I’m not generally sympathetic to people who see anti-Semitism everywhere. A while back I met someone who would not read any more Buchan, on the grounds that The 39 Steps was racist. Well, that’s his loss, and I don’t think it is.
T.S.Eliot’s reputation has been knocked around – I think unfairly – by people who can’t see past a few nasty remarks made at a time when anti-Semitism was an unattractive prejudice, but was not actually killing people (in Western Europe at least). To read some commentators, you’d think T.S.Eliot was personally responsible for the Nuremberg decrees. (I hope to be writing and posting a longish piece on TSE and anti-Semitism sometime soon.)
Sometimes, though, I think that prejudice needs to be pointed out. Which is why I wrote my piece about the assumptions underlying William Golding’s Lord of the Flies.
When I took a holiday in Italy earlier in the year, it was mostly for the sake of my wife’s History of Art course. She’s studying the Renaissance painters, and wanted to see the frescos that decorate walls here and there in Tuscany. I was definitely keen on going(especially once I’d ensured that we should have a day visiting castles where they make Chianti.)
But in the small town of Arezzo I was horrified. A chapel there has a big series of frescos by Piero della Francesca, one of Italy’s greatest painters. These depict the Legend of the True Cross – a not totally credible narrative of how Adam’s tree became Jesus’s cross, and then was buried, and dug up again, and used by Constantine and other Christians as a miraculous charm for defeating pagans, Muslims and others.
In the chapel, we hired some of those audio headsets that explain what you’re seeing. A little tedious till we got to a picture of which it said something like:
“The next painting shows The Torture of the Jew. Only Judas the Jew knew the place where the cross was buried. In order to make him reveal the hiding place, he was put down a well until he revealed the secret. After several days he told them where the cross was…”
What struck me was not the barbarity of the story – lots ofold stories are barbarous – so much as the matter-of-fact way in which the audio guide explained it. No apology, no excuses. Piero, paragon of Renaissance humanism, had depicted (with his usual delicate sense of pattern and balance) a scene of very nasty torture, and it was not treated as anything unusual.
I got interested. I started looking up art historians. They mostly praised the perspective and the geometric design, and said nothing about the subject matter. I did a little historical research, and found out that Piero’s patrons at Arezzo were the Franciscans, who indulged in vivious anti-Semitic campaigns, and triumphalist “debates” which were designed to humiliate the Jewish community.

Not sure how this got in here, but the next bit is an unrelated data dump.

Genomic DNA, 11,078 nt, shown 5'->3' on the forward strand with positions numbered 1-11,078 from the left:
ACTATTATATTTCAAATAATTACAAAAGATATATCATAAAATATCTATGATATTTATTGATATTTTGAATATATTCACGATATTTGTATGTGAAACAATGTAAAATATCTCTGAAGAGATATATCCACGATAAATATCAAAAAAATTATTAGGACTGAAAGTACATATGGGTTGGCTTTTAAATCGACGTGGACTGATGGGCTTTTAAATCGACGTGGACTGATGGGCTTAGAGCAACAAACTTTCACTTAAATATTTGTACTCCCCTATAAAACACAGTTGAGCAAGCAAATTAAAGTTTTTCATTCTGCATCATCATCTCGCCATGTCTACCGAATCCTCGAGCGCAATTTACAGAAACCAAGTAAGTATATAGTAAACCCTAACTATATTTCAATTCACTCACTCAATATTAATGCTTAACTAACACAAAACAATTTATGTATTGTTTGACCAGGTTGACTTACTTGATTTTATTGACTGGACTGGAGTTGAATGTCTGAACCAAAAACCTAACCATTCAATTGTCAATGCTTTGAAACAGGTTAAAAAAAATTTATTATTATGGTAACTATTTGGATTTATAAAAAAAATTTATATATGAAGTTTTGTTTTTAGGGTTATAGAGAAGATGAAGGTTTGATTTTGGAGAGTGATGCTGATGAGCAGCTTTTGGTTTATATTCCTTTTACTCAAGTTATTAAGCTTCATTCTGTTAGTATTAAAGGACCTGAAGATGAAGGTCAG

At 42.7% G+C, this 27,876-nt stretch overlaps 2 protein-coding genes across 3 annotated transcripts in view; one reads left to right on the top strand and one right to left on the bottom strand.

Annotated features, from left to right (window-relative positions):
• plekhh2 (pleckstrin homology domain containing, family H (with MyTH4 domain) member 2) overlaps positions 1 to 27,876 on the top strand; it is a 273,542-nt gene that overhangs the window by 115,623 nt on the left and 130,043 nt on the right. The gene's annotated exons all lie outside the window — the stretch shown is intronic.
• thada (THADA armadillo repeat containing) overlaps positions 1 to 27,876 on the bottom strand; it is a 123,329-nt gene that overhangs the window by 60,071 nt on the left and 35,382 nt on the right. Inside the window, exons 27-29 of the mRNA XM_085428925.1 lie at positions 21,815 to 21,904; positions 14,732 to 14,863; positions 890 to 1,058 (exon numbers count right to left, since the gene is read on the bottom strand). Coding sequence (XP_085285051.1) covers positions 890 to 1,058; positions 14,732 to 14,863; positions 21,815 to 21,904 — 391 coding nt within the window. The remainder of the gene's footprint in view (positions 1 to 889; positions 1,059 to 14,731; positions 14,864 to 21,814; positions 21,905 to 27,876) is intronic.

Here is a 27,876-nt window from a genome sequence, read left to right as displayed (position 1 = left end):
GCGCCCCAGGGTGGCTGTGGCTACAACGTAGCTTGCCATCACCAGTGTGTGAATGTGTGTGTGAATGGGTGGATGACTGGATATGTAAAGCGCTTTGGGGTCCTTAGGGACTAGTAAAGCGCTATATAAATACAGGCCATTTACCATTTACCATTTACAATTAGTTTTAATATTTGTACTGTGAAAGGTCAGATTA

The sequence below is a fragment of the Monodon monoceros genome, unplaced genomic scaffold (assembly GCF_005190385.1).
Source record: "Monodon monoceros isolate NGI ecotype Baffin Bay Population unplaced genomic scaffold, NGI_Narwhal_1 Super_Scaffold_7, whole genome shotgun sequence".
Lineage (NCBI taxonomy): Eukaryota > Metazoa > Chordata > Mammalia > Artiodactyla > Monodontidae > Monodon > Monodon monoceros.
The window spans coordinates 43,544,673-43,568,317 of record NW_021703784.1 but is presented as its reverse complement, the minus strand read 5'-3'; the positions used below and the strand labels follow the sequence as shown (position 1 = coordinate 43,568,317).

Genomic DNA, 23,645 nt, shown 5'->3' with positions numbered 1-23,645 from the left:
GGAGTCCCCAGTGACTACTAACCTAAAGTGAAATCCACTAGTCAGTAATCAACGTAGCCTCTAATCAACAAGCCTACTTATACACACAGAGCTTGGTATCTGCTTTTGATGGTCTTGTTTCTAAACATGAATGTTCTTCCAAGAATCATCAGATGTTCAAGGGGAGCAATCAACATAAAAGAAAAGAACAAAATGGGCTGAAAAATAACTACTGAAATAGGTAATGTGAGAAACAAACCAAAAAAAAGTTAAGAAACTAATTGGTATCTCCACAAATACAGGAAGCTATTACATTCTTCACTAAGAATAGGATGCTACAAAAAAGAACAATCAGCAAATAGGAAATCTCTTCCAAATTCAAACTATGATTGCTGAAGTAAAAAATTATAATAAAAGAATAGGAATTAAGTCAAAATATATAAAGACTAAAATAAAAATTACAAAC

This brought home to me the sheer blankness of much art-connoisseurship. Look at the brushwork, and never mind the subject-matter. Piero is a famous artist, and the passive tourists are trundled round his masterpieces, to gaze and admire, and to ask no questions about the meaning of a painting that endorses the use of torture. Or about the artist’s connection with the politics, or about the conscription of the artists’ skills to reinforce church and political power.
I wanted to ask these questions publicly, and found an opportunity last week. The Times Literary Supplement (Britain’s most intelligent weekly) published rather a good article by Theodore K. Rabb about a new Piero exhibition in Arezzo. Professor Rabb put the painter interestingly into the context of the Renaissance courts, and finished by pondering the contrast between the sensitive artists and the brutal Renaissance princes.
I took the opportunity to bring my concerns to a public forum, and my letter is printed in this week’s TLS:
Sir, – Theodore K. Rabb wonders how a sensitive artist like Piero della Francesca felt about “serving princes whose ruthlessness, brutality and treachery defined their era” (June 22). Judging by his fresco panel “The Torture of the Jew” at Arezzo, Piero was pretty relaxed about such nastiness. This part of the “Story of the True Cross”depicts a Jew who knows the whereabouts of the buried cross; he has been shoved down a well until he reveals the secret to the Empress Helena and her fellow Christians. The painting shows him being taken out of the well by impassive guards, one of whom is pulling him out by the hair. It is designed and painted in that calm and lucid style that Professor Rabb describes so accurately, and there is no sign whatsoever that Piero disapproves of the torture. The panel is of a piece with the whole series, which is a paean to Christian triumphalism, showing non-believers of all sorts being humiliated and sometimes massacred by the power of the cross.
Other painters who produced a series of True Cross pictures (such as Agnolo Gaddi in Santa Croce, Florence) chose to play down the torturing episode in the original story, so one has to presume that Piero, in giving the torture a panel to itself, was either revealing a personal preference or obediently following the lead of his (notably anti-Semitic) Franciscan patrons. Rabb contrasts Piero with the “viciousness, betrayal and murder” of his age, but this painting suggests that he was fully complicit with it.
This evening Professor Rabb phoned me from Princeton, and we had an interesting conversation about Piero. He expressed some sympathy with my point of view – or at least that I was asking the right sort of question. As a political and social historian he is sceptical of art experts who can only see technique and not subject-matter. He doesn’t see Piero as complicit in the brutality of his time, but as someone who had to live with it.
He warned me that the Piero experts may come back at me for having raised the issue. Well, that would be interesting. It sounds like the sort of argument I would enjoy.